Check for modifications
Most mobile homes, at least older ones, leave some to be desired in design and features, so a long-time owner may have made some modifications such as:
- Moving the water heater. I’ve seen this done to make room for a larger water heater, and get it out of the kitchen so there was more room for pantry space.
- Removing the central heat and A/C. This could be functional, such as moving it to a more out-of-the-way place, or practical, because it quit working.
- Adding or removing electrical fixtures.
- Modifying bathrooms and/or bathtubs.
The main thing you’re looking for is that these modifications have been done properly, not jerry rigged in a way that will come back to bite you through electrical fires, plumbing issues, leaving an open vent in the roof, or not being able to pass an inspection that will keep you from moving into your home.
In the mobile home we currently live in, we’ve made quite a few modifications from simply removing a cabinet peninsula, and built-in entertainment center, to more extensive things like building pantry shelves where the clothes dryer was meant to be, and removing the pantry that had been created from the the former water heater and heat/a/c unit space to create a more open kitchen space.
Check the underpinning.
Make sure the vapor barrier and insulation underneath the home is in good shape, or that you are willing to make the repairs necessary. You should also be able to assess the condition of the joists as well.
Obviously, if the metal beams underneath are rusted out or otherwise compromised, that could be a deal breaker.
When we looked under ours, we quickly discovered that the air duct underneath had been crushed. How? That’s a mystery. But the previous owner had long since taken the central heat and air unit out anyway, so the main concern was whether we could repair the insulation and beams around it.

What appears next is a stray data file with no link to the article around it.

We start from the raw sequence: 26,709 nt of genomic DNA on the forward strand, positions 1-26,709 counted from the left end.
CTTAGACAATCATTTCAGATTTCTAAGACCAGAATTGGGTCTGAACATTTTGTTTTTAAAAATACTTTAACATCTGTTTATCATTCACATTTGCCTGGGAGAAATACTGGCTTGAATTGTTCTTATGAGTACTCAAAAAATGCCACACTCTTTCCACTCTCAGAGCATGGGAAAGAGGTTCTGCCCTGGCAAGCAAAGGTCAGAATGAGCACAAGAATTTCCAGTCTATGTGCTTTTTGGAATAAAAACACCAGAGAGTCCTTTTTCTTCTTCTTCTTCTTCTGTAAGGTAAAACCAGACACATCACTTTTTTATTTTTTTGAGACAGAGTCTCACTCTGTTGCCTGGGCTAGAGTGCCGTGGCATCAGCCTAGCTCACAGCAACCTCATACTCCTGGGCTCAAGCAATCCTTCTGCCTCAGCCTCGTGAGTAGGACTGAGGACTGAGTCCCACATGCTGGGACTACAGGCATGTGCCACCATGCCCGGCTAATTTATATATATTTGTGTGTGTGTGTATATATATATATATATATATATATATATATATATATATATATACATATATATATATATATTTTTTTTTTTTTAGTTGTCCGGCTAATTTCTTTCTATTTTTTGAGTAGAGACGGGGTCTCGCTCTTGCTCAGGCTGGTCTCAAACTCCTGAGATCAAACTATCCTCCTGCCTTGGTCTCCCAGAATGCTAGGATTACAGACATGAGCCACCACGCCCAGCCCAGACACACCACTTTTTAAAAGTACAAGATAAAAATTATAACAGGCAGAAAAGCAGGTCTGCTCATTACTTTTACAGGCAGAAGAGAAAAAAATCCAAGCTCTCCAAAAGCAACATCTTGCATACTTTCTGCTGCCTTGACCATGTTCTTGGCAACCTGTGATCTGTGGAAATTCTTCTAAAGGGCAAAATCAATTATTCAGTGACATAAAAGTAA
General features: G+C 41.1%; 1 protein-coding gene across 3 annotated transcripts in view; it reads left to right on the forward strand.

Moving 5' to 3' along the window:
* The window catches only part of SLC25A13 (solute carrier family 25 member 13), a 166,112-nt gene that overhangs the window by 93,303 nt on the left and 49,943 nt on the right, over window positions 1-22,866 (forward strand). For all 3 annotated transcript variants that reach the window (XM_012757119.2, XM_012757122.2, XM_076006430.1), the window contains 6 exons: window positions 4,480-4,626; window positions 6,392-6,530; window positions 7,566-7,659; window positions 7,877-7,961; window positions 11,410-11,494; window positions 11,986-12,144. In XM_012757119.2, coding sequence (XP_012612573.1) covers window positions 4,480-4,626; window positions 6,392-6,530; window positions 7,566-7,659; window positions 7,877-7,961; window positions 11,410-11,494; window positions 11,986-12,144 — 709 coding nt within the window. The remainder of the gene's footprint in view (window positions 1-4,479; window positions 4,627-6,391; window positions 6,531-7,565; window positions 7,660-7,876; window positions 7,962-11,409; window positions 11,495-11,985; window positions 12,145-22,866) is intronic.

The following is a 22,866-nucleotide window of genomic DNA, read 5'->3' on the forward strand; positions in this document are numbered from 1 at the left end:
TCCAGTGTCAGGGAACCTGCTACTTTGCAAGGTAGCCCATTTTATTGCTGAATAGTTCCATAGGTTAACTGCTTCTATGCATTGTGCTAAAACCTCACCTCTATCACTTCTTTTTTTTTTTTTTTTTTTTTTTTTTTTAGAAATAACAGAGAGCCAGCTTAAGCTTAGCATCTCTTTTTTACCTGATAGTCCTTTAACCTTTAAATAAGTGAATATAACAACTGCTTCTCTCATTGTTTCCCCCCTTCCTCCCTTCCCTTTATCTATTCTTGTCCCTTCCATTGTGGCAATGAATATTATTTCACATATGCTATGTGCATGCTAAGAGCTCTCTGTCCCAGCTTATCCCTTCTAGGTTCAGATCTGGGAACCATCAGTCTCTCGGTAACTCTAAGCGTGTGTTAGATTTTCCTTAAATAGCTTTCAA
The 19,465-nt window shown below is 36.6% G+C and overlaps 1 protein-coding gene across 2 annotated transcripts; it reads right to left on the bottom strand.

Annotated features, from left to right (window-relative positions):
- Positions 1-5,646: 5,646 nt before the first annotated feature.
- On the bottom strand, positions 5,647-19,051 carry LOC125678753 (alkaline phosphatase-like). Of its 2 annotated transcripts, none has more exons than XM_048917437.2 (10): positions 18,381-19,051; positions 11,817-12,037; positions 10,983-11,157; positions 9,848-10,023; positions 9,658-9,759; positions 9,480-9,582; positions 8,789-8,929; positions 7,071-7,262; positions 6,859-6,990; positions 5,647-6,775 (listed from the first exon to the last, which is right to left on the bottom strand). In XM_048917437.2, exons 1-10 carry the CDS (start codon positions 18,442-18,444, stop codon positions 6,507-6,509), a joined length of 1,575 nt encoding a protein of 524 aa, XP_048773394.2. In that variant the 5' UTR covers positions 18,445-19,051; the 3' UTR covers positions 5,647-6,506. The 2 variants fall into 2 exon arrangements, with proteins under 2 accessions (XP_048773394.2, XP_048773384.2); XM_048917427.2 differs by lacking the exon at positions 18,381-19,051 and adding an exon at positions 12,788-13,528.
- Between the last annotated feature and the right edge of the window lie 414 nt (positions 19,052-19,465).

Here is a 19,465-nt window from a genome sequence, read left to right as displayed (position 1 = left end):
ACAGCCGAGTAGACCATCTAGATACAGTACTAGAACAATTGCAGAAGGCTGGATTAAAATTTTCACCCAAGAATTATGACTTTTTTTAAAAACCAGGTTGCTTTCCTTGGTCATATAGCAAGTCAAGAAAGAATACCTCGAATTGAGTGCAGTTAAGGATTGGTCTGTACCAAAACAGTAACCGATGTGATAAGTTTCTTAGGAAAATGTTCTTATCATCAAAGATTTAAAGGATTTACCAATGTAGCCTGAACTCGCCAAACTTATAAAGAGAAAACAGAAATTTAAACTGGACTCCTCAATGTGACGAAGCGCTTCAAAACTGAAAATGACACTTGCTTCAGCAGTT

This could require some rather uncomfortable crawling around in tight, creepy spaces, but believe me, it’s necessary!
Assess how difficult this home will be to move
If you’re planning to move this mobile home to another location, and how difficult it will be to prep the mobile home for moving.
- Does it already have the tongue attached, or at least nearby (it should be underneath), or will you need to find a new one?
- Are the axels already in place, ready for the movers to attach wheels, or do you need to find new ones? Mobile home owner often sell these two things to other mobile home owners when they’re done moving.
- How easily will the porch and skirting detach?
- What about detaching plumbing and electricity?
Moving a mobile home is work, but by making a proper assessment ahead of time, you can be prepared for it when the time comes.
Every mobile home is going to be different, so no mobile home repair guide will be complete for your particular situation.
But these are the main thing to look out for.
As long as you know what you’re getting into, buying a used mobile home can be a great experience, and serve the purpose of providing you with affordable housing while you work toward your retirement, dream home, or whatever your reason is.
If you’re interested in learning the specifics of the mobile home renovation of the house we currently live in, click here for the list of articles.